The Geneva-based International Air Transport Association recently released data that the recovery of global passenger demand in October this year was still slow:
- Total passenger demand fell by 70.6% year-on-year, a mild improvement over the 72.2% decline in September. Capacity decreased by 59.9% year-on-year, and passenger capacity decreased by 21.8 percentage points to 60.2%.
- International passenger demand fell by 87.8% year-on-year, basically the same as the decline in September. Capacity decreased by 76.9% year-on-year, and passenger capacity decreased by 38.3 percentage points to 42.9%.
- Domestic passenger demand fell 40.8% year-on-year, an improvement over September. Capacity decreased by 29.7% year-on-year, and passenger capacity decreased by 13.2 percentage points to 70.4%.
Alexander de Junjac, co-chairman and CEO of international aviation, said that due to the impact of the COVID-19 epidemic, governments continue to take quarantine measures. Although the economic recovery in some areas is faster than in other areas, the overall situation of international travel is not optimistic.
Juniak also said that the latest earnings report of the International Air Transport Association shows that airlines will lose $118.5 billion this year, that is, 66 dollars per passenger carried. Assuming the border reopens in mid-2021, the airline industry will lose $38.7 billion next year.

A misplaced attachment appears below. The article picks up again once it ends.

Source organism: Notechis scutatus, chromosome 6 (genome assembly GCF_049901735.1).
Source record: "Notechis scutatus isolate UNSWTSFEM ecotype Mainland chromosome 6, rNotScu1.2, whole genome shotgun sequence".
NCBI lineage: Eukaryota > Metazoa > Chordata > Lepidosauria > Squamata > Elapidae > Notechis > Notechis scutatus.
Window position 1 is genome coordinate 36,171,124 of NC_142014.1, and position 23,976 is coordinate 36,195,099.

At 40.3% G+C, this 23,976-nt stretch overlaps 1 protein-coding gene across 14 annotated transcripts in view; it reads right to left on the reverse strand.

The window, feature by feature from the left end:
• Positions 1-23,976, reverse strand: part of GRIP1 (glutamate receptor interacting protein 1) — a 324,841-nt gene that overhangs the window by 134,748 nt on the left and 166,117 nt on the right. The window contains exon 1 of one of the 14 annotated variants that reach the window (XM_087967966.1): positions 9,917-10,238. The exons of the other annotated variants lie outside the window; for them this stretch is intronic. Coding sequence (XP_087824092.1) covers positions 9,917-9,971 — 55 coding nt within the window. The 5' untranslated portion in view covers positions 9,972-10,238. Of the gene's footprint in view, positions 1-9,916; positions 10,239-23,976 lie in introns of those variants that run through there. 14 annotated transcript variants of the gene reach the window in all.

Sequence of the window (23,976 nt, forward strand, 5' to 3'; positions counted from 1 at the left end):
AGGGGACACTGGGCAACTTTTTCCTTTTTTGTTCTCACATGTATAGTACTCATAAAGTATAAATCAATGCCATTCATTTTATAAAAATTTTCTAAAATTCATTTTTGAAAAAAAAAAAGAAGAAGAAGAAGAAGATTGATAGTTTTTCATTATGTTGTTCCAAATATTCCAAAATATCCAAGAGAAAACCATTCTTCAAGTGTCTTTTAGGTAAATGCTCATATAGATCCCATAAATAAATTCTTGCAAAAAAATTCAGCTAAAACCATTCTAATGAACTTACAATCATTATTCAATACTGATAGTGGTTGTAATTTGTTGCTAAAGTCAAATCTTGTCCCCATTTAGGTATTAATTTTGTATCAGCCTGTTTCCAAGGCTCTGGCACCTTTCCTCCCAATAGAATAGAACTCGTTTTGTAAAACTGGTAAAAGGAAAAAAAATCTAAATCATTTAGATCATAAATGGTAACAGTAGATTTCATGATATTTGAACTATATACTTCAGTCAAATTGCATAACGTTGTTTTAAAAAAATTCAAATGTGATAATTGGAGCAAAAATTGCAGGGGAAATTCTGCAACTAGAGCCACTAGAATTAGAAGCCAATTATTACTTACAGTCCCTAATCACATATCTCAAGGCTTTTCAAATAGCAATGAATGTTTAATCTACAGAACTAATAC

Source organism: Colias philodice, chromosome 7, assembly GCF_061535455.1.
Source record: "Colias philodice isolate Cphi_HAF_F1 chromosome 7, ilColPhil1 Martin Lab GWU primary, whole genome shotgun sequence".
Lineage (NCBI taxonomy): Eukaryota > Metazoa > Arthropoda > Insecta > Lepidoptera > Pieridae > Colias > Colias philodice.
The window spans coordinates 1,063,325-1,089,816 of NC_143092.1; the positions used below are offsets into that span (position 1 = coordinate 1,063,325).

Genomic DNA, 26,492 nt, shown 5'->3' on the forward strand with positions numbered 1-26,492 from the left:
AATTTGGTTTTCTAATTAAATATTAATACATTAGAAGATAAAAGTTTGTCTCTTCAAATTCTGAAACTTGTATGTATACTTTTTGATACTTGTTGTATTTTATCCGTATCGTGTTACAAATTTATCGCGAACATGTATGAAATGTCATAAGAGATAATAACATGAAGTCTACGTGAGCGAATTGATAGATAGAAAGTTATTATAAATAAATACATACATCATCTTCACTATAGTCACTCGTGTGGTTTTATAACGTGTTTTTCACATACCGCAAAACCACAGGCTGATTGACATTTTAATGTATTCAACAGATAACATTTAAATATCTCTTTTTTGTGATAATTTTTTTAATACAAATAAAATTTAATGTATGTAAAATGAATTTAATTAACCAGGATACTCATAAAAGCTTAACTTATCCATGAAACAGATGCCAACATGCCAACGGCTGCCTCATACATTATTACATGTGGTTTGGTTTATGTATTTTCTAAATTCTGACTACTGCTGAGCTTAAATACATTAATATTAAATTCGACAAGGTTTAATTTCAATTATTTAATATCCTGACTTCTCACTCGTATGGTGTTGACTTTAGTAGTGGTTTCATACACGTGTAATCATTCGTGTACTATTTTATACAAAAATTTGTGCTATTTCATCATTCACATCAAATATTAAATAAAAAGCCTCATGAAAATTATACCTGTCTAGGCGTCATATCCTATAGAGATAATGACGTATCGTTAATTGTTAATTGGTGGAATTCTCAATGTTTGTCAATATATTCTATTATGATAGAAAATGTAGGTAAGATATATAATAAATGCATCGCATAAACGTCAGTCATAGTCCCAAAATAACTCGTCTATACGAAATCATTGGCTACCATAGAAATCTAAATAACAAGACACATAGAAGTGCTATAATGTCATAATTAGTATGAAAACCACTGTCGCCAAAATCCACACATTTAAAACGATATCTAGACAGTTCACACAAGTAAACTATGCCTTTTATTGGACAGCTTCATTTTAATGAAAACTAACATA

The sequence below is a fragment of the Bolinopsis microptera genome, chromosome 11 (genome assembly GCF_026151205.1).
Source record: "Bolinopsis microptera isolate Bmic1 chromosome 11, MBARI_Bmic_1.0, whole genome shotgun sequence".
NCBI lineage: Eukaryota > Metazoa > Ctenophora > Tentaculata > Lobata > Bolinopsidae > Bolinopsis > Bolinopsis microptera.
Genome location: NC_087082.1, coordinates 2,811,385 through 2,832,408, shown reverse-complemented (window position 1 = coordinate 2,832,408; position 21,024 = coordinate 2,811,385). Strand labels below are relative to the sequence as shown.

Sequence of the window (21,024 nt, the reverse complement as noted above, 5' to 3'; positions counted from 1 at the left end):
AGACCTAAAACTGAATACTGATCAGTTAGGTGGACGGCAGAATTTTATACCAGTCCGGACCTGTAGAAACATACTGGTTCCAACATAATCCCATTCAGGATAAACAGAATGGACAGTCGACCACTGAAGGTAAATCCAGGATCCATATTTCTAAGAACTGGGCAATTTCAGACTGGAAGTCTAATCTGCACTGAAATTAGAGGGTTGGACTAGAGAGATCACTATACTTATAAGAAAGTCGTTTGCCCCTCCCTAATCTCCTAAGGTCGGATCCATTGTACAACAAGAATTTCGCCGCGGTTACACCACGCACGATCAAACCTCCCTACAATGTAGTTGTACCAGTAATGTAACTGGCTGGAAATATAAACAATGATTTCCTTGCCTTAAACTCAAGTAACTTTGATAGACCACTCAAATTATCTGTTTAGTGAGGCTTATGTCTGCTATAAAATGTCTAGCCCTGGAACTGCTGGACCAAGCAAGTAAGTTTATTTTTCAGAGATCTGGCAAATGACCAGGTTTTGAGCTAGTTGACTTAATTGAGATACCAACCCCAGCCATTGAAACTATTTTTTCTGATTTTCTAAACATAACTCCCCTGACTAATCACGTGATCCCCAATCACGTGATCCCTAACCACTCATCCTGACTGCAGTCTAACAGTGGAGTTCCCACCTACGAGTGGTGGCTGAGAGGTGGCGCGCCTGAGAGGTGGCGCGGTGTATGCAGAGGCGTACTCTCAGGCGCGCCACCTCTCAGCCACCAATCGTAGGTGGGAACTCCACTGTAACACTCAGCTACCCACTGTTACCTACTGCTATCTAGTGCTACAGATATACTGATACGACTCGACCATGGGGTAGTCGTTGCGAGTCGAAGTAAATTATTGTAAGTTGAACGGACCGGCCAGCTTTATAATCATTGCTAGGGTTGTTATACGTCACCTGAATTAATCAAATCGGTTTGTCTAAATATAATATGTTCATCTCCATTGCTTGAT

Governments need to take immediate action, because although the $143 billion of government assistance has enabled the industry to survive, more funds are needed to support the industry until next summer.
According to the International Aviation Association, under normal circumstances, the aviation industry creates more than 87 million jobs and a $3.5 trillion GDP contribution worldwide.
However, the pandemic has led to a drop in demand for air travel, putting 46 million jobs and $1.8 trillion in economic activity supported by the airline industry at serious risk.
The agency also pointed out that the possibility of restarting new travel through virus testing will be a turning point, not only creating opportunities for governments to stimulate demand, but also benefit from the chain reaction of aviation that generates more economic activities.
It is reported that the International Air Transport Association has a total of 290 member airlines around the world, accounting for 82% of the global passenger volume for scheduled international flights.